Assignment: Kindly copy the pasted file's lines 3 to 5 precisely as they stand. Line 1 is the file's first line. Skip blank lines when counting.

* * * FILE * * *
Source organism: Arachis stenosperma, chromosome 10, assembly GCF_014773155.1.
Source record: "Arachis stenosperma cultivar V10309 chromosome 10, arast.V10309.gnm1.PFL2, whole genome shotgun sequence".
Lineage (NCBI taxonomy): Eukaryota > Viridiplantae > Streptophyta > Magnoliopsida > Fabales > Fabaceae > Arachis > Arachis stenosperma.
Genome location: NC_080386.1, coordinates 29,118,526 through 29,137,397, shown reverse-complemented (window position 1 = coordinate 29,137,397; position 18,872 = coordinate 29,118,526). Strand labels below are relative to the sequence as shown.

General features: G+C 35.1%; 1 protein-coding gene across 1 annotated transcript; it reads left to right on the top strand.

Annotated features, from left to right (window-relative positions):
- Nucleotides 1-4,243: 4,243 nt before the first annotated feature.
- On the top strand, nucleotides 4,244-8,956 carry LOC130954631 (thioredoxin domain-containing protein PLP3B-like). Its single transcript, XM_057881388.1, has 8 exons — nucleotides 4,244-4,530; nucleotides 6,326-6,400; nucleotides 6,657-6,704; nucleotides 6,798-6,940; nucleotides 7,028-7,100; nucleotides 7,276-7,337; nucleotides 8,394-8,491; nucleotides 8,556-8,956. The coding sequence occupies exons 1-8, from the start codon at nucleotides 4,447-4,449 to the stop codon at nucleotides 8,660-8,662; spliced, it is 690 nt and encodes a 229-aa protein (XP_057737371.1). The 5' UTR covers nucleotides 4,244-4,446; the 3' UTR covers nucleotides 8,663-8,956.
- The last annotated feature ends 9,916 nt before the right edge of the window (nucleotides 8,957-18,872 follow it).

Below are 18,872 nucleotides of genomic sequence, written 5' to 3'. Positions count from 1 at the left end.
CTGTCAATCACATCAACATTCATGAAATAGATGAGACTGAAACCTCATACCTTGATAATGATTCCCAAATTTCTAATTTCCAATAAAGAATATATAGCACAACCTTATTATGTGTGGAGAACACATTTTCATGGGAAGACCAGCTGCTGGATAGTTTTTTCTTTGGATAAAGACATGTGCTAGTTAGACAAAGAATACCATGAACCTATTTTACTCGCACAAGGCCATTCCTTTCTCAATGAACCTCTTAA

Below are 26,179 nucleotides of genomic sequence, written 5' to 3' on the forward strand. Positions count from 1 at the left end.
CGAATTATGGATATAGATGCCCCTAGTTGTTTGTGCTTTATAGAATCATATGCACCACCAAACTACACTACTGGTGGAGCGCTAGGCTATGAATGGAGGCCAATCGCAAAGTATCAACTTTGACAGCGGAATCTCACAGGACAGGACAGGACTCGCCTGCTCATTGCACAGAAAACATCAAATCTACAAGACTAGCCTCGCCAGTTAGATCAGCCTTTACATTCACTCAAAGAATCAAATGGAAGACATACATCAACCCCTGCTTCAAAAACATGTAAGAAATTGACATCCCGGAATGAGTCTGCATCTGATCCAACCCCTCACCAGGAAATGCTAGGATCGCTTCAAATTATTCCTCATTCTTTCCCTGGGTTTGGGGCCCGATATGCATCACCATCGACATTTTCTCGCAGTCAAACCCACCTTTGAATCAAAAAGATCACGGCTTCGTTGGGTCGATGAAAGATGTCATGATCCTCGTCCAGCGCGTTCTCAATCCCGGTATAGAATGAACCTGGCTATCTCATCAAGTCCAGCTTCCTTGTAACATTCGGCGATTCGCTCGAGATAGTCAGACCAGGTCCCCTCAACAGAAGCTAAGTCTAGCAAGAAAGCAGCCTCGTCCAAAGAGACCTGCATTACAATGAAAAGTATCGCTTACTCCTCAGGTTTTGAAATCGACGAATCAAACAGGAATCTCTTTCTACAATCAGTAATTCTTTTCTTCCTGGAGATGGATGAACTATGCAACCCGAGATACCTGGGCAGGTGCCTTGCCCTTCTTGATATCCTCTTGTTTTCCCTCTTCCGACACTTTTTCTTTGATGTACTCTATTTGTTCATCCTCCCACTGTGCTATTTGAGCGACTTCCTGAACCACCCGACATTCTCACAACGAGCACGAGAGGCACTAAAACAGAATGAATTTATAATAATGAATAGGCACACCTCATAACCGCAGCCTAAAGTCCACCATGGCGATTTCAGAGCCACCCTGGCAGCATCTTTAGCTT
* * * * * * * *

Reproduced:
Lineage (NCBI taxonomy): Eukaryota > Viridiplantae > Streptophyta > Magnoliopsida > Fabales > Fabaceae > Arachis > Arachis stenosperma.
Genome location: NC_080386.1, coordinates 29,118,526 through 29,137,397, shown reverse-complemented (window position 1 = coordinate 29,137,397; position 18,872 = coordinate 29,118,526). Strand labels below are relative to the sequence as shown.

General features: G+C 35.1%; 1 protein-coding gene across 1 annotated transcript; it reads left to right on the top strand.